Imagine a FPS where users receive updates on others' position 60 times per second if they are close, 1 time per second if they are far away, and none if the player is not looking at them. This could enable vastly larger games.
The question at hand would be: Go and Erlang's GC enable great latencies; but can their programming model still enable this worload easily? What kind of degree of shared mutable state do we need?
where G1 still had some reasonably large pauses FWIW. Which is surprising isn't its billing to not do that? But FWIW.
"We have three root objects of 6GB a piece!"... ummm :P
I'm sure they must be talking about something other than that, but it did make me giggle a bit.
Direct link :
1. A 18 gigabyte heap puts it magnitudes larger than a game, presumably performance is better for smaller apps
2. I write web application servers and I very much care about GC latency
I've written 3D/Game Engines engines in languages with GC based runtimes that run at 1500fps with no GC pauses.
How to do it? Easy... don't create garbage! So yes, it is doable. PITA but doable
Certainly helps if you have a good generational GC.
That said, if you can force a compaction once a frame and it's pretty stable at a millisecond, I guess that's more than fine for a lot of stuff.
Use POD's to store data
...and use "int's" instead of references. Those index into tables of the objects. These will be opaque to the GC so it doesn't have to follow any pointers.
Specifically I mean data structures that contain only basic types and no reference types or pointers.
Another important trick is to use structures of arrays, rather than arrays of structures. Well that kind of depends on the use case, but you can get huge wins in memory access if you need to scan only one field.
Same tradeoff as Row vs Column Databases.
The catastrophic problem with GC for games isn't the specific amount of time it takes up, it's that it's a periodic task; it perhaps happens once every few seconds, or even less. Which means that if you're going to have GC in your game, then you're always going to be discarding some percentage of the available CPU time so that you can survive the occasional frame where the GC runs. (or else you're having frame rate hiccups every time it runs)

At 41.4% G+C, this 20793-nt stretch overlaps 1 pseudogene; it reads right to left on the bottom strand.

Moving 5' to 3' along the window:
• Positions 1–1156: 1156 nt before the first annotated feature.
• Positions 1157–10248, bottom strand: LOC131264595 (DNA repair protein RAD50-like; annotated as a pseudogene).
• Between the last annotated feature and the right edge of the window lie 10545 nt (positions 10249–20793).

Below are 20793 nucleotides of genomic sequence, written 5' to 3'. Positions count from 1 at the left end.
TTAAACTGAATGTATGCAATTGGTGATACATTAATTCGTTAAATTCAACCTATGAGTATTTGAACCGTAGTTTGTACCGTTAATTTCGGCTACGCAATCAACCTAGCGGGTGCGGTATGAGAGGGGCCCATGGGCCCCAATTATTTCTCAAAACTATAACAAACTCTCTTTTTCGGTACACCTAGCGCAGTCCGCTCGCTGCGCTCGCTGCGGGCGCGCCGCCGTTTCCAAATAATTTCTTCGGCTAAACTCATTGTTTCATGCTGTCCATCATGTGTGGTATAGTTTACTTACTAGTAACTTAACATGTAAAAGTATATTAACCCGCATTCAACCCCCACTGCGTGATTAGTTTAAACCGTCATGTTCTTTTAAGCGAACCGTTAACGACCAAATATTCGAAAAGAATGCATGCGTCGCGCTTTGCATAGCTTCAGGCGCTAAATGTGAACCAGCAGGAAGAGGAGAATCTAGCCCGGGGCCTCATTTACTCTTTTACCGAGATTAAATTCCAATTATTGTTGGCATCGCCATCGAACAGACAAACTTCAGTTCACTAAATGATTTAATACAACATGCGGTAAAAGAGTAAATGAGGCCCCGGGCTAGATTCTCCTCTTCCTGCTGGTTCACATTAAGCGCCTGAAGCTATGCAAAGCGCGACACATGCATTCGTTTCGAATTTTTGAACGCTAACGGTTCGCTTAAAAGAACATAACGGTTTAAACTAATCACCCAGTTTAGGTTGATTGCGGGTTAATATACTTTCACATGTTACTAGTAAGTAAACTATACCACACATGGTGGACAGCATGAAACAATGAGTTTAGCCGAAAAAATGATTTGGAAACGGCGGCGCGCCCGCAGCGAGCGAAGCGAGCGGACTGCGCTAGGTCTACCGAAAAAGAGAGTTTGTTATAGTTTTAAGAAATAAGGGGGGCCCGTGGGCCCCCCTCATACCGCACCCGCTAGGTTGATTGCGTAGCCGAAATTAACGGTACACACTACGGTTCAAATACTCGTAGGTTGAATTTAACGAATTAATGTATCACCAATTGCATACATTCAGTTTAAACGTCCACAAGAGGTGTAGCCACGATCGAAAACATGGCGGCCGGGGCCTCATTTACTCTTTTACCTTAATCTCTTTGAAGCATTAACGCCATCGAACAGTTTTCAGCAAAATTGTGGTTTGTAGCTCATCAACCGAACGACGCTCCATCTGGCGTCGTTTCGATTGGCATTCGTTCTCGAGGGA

Nobody in the AAA industry wants to say "Okay, lets only use 90% of the hardware's capabilities, so that those few frames in which the GC is going to run, it won't cause a frame rate hitch"; we instead engage in extraordinary (some might say 'heroic', others might say 'foolhardy') amounts of engineering effort to remove those periodic expenses, so we can move ever-closer to consistent 100% usage of the available hardware capabilities.
Sometimes that means "we're going to build this in a more difficult language which doesn't support GC", sometimes that means "we're going to figure out how to build this in this GC-enabled language without doing anything that would accidentally invoke the GC", and sometimes that means "we're going to figure out how to provide our own GC implementation which operates progressively, only spending a budgeted amount of CPU time per frame".
Personally, I skew toward that first solution. But I'm old-fashioned that way. :)
(caveat: I haven't actually worked on a 'AAA' game in the current console generation, and the majority of my industry experience was during the PS2 era. Stuff might have changed in the last few years, though I imagine that the basic principles still hold.)
60fps is roughly 16ms, for reference.
Audio is different, it's often about round trip latency (eg. from the time the sound is made, to when it is heard back) and has a few additional issues to consider.
Eg. there can be phasing issues where one signal cancels out or amplifies another.
This is controlled by varying the buffer sizes, but issues can still arise due to processing latency.
If the output buffer falls behind you'll hear pops as the speakers cut out.
A lot of DSP code is written to be lock-free by allocating vars when initializing so no memory allocations actually occur during updates. There are a couple great youtube talks on the subject. (look at the JUCE and CppCon channels)
Also I remember the days when any serious game developer would use Assembly, C and Pascal were only used by indie developers.